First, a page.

Sitting up front in a bumpy minibus, I watched the landscape change as I looked at the hedges hemming rolling fields with villages dotted across them, church spires and clusters of houses scattered throughout. We bundled round the lanes and passed a bus stop, pausing 100 metres further on in front of a small bungalow. The driver stepped out, opened the door, and helped an elderly lady board with her shopping bags, not yet filled with the week’s provisions. As the lady joined her friends in the back of the bus, I asked Bert, the driver, about the caring role he took on. He replied:
“I’m a driver: I don’t help people that much. I’m not a carer or anything like that. I don’t do things for free.”
Bert’s quote contains remnants of many discursive tropes that surround caring and working in Britain. Care and work are placed in opposition to one another, as evidenced by the foregrounding of Bert’s job title, ‘driver’, with the role of ‘carer’ commonly associated with ‘doing things for free’. Using the context of research I carried out with a community transport charity, I will explore the tensions that caring and working can bring in practice, and consider how dependency stigmas are experienced by the users of the service. I will consider gifting as a mediation of these issues and propose the concept of ‘caring-work’ as a way of emphasising the dynamic relationships involved in the network of care I observed.
I embarked on my research with a community transport charity in the south of England, which I shall call Forest Green Community Transport through an interest in rurality and mobility, stemming from a place of personal concern and frustration. Having grown up in a rural area in England with much of my adolescent socialising at the mercy of the one bus that ran through my village, I knew all too well the difficulty of life in the countryside for those that do not drive. Over the last decade more than 25% of rural bus routes have been cut[i] meaning that county councils or community initiatives step in. Forest Green Community Transport (FGCT) provides mobility to elderly, rurally isolated, and disabled people across the area it serves. One type of key service offered is demand-responsive ‘DART’ services, that function as a bus route based on demand – often running once or twice a week, they make a route through villages towards a town centre. This allows users to go to the shops, visit the post office or bank, or meet up with their friends. There are also ‘dial-a-ride’ services, where individuals or small groups can arrange a trip like a taxi – for example, to take them to a doctor’s appointment, go to the hairdressers, or to go to a social club. Groups such as an Alzheimer’s society or an AgeUK lunch club could also hire the bus to pick up members and bring them to their events.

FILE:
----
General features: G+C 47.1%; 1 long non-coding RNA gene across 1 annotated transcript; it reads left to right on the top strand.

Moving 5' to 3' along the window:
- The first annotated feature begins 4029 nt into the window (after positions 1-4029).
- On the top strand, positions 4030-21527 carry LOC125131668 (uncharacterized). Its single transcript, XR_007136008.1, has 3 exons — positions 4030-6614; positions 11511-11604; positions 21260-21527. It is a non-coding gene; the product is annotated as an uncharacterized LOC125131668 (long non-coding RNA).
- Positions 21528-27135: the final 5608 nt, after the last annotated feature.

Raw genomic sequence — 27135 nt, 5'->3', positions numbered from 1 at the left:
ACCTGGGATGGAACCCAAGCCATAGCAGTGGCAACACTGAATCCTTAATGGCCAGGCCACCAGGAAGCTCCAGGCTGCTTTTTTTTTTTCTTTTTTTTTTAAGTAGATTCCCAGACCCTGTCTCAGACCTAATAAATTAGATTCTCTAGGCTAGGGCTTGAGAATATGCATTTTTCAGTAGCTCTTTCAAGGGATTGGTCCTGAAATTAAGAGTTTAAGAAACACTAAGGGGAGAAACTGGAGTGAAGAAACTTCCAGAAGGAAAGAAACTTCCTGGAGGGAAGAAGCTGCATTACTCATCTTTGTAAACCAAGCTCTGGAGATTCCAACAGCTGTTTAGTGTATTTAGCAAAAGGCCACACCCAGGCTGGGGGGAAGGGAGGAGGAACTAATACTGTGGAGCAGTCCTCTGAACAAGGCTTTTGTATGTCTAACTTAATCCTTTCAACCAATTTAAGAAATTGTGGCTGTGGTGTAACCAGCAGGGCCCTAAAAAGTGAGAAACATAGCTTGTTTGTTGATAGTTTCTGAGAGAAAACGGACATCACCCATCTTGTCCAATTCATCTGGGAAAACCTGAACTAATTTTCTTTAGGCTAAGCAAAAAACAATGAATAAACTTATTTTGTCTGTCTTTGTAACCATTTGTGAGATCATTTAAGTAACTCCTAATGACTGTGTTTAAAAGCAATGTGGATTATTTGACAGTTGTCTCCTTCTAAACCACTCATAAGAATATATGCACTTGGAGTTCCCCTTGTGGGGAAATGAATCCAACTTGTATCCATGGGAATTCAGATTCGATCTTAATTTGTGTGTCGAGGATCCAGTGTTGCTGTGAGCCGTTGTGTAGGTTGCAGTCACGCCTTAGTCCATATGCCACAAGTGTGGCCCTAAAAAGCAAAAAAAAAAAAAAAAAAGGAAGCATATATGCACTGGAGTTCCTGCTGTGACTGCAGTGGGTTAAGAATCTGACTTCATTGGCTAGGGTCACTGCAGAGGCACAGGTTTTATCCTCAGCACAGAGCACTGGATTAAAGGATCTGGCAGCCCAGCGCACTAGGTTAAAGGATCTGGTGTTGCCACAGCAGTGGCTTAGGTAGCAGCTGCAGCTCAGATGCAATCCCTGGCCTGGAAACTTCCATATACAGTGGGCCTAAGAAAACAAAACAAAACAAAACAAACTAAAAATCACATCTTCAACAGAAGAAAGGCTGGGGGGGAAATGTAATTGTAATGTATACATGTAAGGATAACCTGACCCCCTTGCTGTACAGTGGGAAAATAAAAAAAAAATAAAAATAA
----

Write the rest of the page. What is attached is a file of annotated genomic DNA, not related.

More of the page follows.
When I first turned up at the abandoned airfield where the buses are kept, I was anticipating talking to the passengers about the freedoms that the bus afforded them, the places they could go, and their experience of rural isolation and life. Although this was a key topic of conversations, with passengers commonly invoking the terms ‘lifesaver’ or ‘lifeline’ to describe FGCT, I was much more struck by the way in which people valued the experience of the journey itself more than the destination they could reach. This was in part due to the social connections forged between passengers who often lived alone or were isolated from friends. The journey was an opportunity to chat, talk about life, and complain about the issues of the day. It was also a way to be involved in a network of care in which the drivers played a key role.
I saw drivers taking shopping up to third floor flats, spending ten minutes helping a nervous and frail woman down from the bus on the motorised platform for wheelchair users, and calling family members to find spare keys of people who had forgotten where they put them. I heard about people whose grave illness or even death had been discovered by the drivers of GFCT when they didn’t turn up for their lift, and the drivers noticed and cared, alerted families, investigated themselves, or called the police. Drivers routinely deviated from the official routes so they could drop people on a less busy part of the road, and often stopped at people’s houses instead of the allocated bus stop. They joked, sympathised, and listened with all passengers, remembering the details of their grandchildren, previous careers, or medical issues. Conversations that I assumed to be banal, like Len arriving at Brian’s house five minutes early to chat and ask if he went to boules last week turned out to be motivated by care: Len told me that he sees a detachment from activities like these as a warning signal for a possible decline in elderly health. He asks his father-in-law, who attends the same boules club, to let him know whether Brian goes the next week.